2
$\begingroup$

I want to determine the frequency response (magnitude, phase) of a microphone. I have another "good" reference microphone whose frequency response I know.

I understand that I can use a good speaker and measure the two mics simultaneously using white noise. Regarding the magnitude response, I can estimate the power-spectral densities by a method of averaged periodograms. Next, I can find the magnitude response of the device under test by subtracting the power spectral densities in logarithmic scaling and adding the known magnitude response of the reference microphone.

  1. Averaging over periodograms seems necessary to control the variance of the periodogram estimator. But what about the phase response? Does a similar inconsistency exist for the angle of the fft also?

  1. If I use an exponential sine sweep $x(t) \propto \sin(\omega_0 e^{a t} t)$, how do I obtain the frequency response? Do I average over the entire measurement time or do I do no averaging at all?

Edit: I did not explicitly state but implied that I perform the measurements in an anechoic room.

$\endgroup$
  • 1
    $\begingroup$ you also need to consider that the room you test in has a response as well. $\endgroup$ – Stanley Pawlukiewicz Jul 27 at 1:32
  • $\begingroup$ Could you simply generate n sine waves at n different frequencies and measure the phase and gain (attenuation) ? The old HP 35665A Dynamic signal analyzer had different modes to measure the frequency response (impulse, chirp, swept sine) and I always found that swept sine was the most precise. keysight.com/en/pd-1000001333%3Aepsg%3Apro-pn-35665A/… $\endgroup$ – Ben Jul 27 at 3:27
0
$\begingroup$

Say $\mathbf{h}_1$ and $\mathbf{h}_2$ are the impulse response coefficients of mic1 and mic2, respectively, where $\mathbf{h}_1$ is known. Let $\mathbf{x}$ represent the input signal. Then, we can write the output of mic1 as

\begin{align} \mathbf{b} = \mathbf{X} \mathbf{h}_1 \end{align} where $\mathbf{X}$ is a Toeplitz matrix. If you want to find the impulse response coefficients of mic2, then you need to solve the following optimization problem \begin{align} \arg \min_{\mathbf{h}_2} ||\mathbf{X} \mathbf{h}_2 - \mathbf{b}||^2_2 \end{align}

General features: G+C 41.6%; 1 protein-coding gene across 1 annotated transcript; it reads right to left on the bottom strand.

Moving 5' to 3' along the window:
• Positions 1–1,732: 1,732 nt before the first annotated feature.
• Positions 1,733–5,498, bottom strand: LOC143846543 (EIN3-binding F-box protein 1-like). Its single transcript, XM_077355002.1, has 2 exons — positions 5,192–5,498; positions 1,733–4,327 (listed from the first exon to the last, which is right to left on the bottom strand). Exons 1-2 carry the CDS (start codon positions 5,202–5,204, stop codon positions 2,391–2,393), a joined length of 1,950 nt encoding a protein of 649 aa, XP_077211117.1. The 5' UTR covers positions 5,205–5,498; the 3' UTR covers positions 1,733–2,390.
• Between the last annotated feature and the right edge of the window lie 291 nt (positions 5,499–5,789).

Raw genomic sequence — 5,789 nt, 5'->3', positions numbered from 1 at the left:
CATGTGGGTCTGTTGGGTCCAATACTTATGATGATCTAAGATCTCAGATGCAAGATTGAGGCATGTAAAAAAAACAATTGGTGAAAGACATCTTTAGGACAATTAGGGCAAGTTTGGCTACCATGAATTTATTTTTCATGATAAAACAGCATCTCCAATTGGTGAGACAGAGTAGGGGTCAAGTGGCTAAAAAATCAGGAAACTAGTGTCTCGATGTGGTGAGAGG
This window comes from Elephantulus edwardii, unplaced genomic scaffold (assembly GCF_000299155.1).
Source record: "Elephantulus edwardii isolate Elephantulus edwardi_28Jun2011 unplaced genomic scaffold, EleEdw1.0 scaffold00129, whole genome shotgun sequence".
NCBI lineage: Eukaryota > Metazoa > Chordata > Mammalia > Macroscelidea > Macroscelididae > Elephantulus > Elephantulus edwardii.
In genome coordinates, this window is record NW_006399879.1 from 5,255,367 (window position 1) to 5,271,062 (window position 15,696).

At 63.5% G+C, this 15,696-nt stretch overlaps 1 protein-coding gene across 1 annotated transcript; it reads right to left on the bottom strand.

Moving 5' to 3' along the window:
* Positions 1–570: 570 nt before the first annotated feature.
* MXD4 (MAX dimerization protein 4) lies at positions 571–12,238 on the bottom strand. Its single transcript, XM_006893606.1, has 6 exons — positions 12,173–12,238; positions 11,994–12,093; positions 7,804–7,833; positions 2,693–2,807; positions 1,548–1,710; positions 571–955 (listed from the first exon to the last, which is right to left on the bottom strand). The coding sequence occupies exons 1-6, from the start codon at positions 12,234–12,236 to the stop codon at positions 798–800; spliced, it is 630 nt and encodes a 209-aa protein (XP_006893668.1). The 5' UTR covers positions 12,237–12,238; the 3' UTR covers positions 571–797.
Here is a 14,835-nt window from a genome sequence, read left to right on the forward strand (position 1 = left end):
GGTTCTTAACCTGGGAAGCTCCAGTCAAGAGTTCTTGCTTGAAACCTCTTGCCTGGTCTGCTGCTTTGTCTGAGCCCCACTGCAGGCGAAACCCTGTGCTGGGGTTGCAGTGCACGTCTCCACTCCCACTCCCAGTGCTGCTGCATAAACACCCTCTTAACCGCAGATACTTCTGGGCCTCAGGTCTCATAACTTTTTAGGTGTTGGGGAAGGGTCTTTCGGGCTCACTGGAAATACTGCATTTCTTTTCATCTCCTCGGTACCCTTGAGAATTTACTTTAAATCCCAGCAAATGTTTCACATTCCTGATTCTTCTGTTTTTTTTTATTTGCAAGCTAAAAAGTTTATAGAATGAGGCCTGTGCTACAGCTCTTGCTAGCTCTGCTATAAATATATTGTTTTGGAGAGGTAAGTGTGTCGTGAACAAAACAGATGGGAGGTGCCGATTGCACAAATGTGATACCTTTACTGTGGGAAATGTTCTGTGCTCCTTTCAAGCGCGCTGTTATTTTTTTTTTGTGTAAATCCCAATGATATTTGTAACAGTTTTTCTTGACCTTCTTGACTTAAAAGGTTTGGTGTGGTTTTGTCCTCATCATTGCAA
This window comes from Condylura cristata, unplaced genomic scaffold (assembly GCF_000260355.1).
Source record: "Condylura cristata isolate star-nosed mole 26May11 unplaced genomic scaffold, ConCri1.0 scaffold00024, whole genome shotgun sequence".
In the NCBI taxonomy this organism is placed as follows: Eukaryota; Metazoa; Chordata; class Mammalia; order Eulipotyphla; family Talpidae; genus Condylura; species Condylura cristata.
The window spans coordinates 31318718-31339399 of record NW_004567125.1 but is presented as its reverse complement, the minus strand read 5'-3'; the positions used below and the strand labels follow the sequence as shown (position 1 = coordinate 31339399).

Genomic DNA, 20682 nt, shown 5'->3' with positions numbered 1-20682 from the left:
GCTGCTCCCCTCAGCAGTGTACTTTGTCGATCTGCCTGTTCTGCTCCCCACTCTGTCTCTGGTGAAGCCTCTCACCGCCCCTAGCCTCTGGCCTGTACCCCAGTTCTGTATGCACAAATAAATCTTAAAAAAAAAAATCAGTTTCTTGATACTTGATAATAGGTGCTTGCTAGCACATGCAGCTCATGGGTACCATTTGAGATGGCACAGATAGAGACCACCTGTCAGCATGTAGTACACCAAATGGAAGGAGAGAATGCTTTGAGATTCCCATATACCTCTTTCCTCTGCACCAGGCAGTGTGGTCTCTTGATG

The solution to the above problem is a simple least-squares solution. In the above formulation, I tried to express the convolution operation as a matrix multiplication. Find the filter coefficient response and express the transfer function in terms of $H_2(z)$. Once you know the transfer function, it is easy to determine the magnitude and phase response.

$\endgroup$
  • $\begingroup$ Are you sure about the least-squares criterion? Wouldn't the solution be $\textbf{h}_2 = \textbf{h}_1$? $\endgroup$ – Crenguta Jul 27 at 7:51
  • $\begingroup$ @Crenguta I fixed the solution. Thanks for pointing out the trivial case. $\endgroup$ – Maxtron Jul 27 at 15:42
0
$\begingroup$

Assuming that your microphones and speaker set up is such that you don't have echos or noise from external sources, you could use the cross FFT.

Its output gives you the comparison of two signals. If the two are identical, you get a flat line. Multiply that line with the known response of the reference microphone, and you have the response of your unknown microphone.

If you use white noise, average the complete output for a lot of FFTs. It's been a while since I did this kind of thing a lot, but you'll need dozens to hundreds of averages get a clean result out of white noise. It works, and gives good results. You just have to be a bit patient.

What I've also done is to use chirps. That's basically a sine sweep, but at fairly high speed.

You sychronize the capture with the chirp so that you always get a block of audio that contains the entire chirp.

You do the cross FFT (or DFT because of the block length) on the entire block and the whole chirp at once.

That gets you a nice, clean, clear analysis in one shot. It comes at the cost of having to pick your whole chirp out of the recorded audio and analyse it in one (often) enormous chunk.

$\endgroup$

Your Answer

By clicking “Post Your Answer”, you agree to our terms of service, privacy policy and cookie policy

Not the answer you're looking for? Browse other questions tagged or ask your own question.